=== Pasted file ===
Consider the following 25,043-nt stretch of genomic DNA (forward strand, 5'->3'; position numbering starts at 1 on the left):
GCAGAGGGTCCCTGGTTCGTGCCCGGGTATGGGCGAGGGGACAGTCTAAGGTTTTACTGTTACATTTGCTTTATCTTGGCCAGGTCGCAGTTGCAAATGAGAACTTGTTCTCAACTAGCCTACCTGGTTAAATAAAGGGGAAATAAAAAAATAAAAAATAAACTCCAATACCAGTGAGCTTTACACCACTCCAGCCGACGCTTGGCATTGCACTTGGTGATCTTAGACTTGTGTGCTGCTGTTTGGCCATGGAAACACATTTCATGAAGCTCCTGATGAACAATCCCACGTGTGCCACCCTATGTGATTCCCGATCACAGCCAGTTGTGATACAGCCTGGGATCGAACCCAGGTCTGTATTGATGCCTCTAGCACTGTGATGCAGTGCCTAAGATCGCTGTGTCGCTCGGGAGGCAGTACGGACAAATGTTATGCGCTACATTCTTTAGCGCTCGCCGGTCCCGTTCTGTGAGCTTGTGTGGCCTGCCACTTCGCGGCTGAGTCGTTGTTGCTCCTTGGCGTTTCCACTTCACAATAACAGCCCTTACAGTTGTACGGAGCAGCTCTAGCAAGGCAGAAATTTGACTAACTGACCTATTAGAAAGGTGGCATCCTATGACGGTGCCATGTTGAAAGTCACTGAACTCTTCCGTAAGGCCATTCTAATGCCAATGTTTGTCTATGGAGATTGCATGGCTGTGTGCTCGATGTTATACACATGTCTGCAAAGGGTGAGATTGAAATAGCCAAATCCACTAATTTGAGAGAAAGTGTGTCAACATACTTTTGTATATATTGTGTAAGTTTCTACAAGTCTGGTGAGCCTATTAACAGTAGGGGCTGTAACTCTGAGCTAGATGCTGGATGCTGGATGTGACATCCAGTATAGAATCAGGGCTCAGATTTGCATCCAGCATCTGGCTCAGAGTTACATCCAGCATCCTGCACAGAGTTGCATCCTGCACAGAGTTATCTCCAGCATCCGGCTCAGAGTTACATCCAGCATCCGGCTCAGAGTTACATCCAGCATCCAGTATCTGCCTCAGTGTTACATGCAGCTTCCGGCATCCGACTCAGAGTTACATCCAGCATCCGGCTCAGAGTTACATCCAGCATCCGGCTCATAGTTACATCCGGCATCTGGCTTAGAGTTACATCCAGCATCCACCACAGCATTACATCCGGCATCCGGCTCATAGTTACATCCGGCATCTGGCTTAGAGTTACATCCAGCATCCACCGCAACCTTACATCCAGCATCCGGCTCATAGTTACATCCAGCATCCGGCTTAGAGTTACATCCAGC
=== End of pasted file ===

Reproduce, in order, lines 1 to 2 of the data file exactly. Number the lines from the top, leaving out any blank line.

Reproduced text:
Consider the following 25,043-nt stretch of genomic DNA (forward strand, 5'->3'; position numbering starts at 1 on the left):
GCAGAGGGTCCCTGGTTCGTGCCCGGGTATGGGCGAGGGGACAGTCTAAGGTTTTACTGTTACATTTGCTTTATCTTGGCCAGGTCGCAGTTGCAAATGAGAACTTGTTCTCAACTAGCCTACCTGGTTAAATAAAGGGGAAATAAAAAAATAAAAAATAAACTCCAATACCAGTGAGCTTTACACCACTCCAGCCGACGCTTGGCATTGCACTTGGTGATCTTAGACTTGTGTGCTGCTGTTTGGCCATGGAAACACATTTCATGAAGCTCCTGATGAACAATCCCACGTGTGCCACCCTATGTGATTCCCGATCACAGCCAGTTGTGATACAGCCTGGGATCGAACCCAGGTCTGTATTGATGCCTCTAGCACTGTGATGCAGTGCCTAAGATCGCTGTGTCGCTCGGGAGGCAGTACGGACAAATGTTATGCGCTACATTCTTTAGCGCTCGCCGGTCCCGTTCTGTGAGCTTGTGTGGCCTGCCACTTCGCGGCTGAGTCGTTGTTGCTCCTTGGCGTTTCCACTTCACAATAACAGCCCTTACAGTTGTACGGAGCAGCTCTAGCAAGGCAGAAATTTGACTAACTGACCTATTAGAAAGGTGGCATCCTATGACGGTGCCATGTTGAAAGTCACTGAACTCTTCCGTAAGGCCATTCTAATGCCAATGTTTGTCTATGGAGATTGCATGGCTGTGTGCTCGATGTTATACACATGTCTGCAAAGGGTGAGATTGAAATAGCCAAATCCACTAATTTGAGAGAAAGTGTGTCAACATACTTTTGTATATATTGTGTAAGTTTCTACAAGTCTGGTGAGCCTATTAACAGTAGGGGCTGTAACTCTGAGCTAGATGCTGGATGCTGGATGTGACATCCAGTATAGAATCAGGGCTCAGATTTGCATCCAGCATCTGGCTCAGAGTTACATCCAGCATCCTGCACAGAGTTGCATCCTGCACAGAGTTATCTCCAGCATCCGGCTCAGAGTTACATCCAGCATCCGGCTCAGAGTTACATCCAGCATCCAGTATCTGCCTCAGTGTTACATGCAGCTTCCGGCATCCGACTCAGAGTTACATCCAGCATCCGGCTCAGAGTTACATCCAGCATCCGGCTCATAGTTACATCCGGCATCTGGCTTAGAGTTACATCCAGCATCCACCACAGCATTACATCCGGCATCCGGCTCATAGTTACATCCGGCATCTGGCTTAGAGTTACATCCAGCATCCACCGCAACCTTACATCCAGCATCCGGCTCATAGTTACATCCAGCATCCGGCTTAGAGTTACATCCAGC